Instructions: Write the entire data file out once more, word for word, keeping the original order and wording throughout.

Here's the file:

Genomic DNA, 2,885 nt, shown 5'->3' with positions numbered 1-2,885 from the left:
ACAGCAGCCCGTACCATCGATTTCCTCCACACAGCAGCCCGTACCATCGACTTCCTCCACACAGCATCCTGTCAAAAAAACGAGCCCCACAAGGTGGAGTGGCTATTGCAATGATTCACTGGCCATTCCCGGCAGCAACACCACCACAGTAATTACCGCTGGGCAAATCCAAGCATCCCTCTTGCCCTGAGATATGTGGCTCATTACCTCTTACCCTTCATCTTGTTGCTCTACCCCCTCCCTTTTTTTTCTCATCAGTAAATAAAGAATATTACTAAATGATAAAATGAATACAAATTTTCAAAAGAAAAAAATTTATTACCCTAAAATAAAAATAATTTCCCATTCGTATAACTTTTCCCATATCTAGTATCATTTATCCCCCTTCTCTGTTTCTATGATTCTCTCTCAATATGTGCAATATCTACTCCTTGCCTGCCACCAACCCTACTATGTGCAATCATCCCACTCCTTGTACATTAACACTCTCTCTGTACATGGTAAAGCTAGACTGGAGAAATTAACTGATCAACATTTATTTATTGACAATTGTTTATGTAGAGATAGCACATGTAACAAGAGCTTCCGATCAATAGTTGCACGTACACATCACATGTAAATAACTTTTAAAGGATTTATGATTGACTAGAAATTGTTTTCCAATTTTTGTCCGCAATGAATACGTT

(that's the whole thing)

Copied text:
Genomic DNA, 2,885 nt, shown 5'->3' with positions numbered 1-2,885 from the left:
ACAGCAGCCCGTACCATCGATTTCCTCCACACAGCAGCCCGTACCATCGACTTCCTCCACACAGCATCCTGTCAAAAAAACGAGCCCCACAAGGTGGAGTGGCTATTGCAATGATTCACTGGCCATTCCCGGCAGCAACACCACCACAGTAATTACCGCTGGGCAAATCCAAGCATCCCTCTTGCCCTGAGATATGTGGCTCATTACCTCTTACCCTTCATCTTGTTGCTCTACCCCCTCCCTTTTTTTTCTCATCAGTAAATAAAGAATATTACTAAATGATAAAATGAATACAAATTTTCAAAAGAAAAAAATTTATTACCCTAAAATAAAAATAATTTCCCATTCGTATAACTTTTCCCATATCTAGTATCATTTATCCCCCTTCTCTGTTTCTATGATTCTCTCTCAATATGTGCAATATCTACTCCTTGCCTGCCACCAACCCTACTATGTGCAATCATCCCACTCCTTGTACATTAACACTCTCTCTGTACATGGTAAAGCTAGACTGGAGAAATTAACTGATCAACATTTATTTATTGACAATTGTTTATGTAGAGATAGCACATGTAACAAGAGCTTCCGATCAATAGTTGCACGTACACATCACATGTAAATAACTTTTAAAGGATTTATGATTGACTAGAAATTGTTTTCCAATTTTTGTCCGCAATGAATACGTT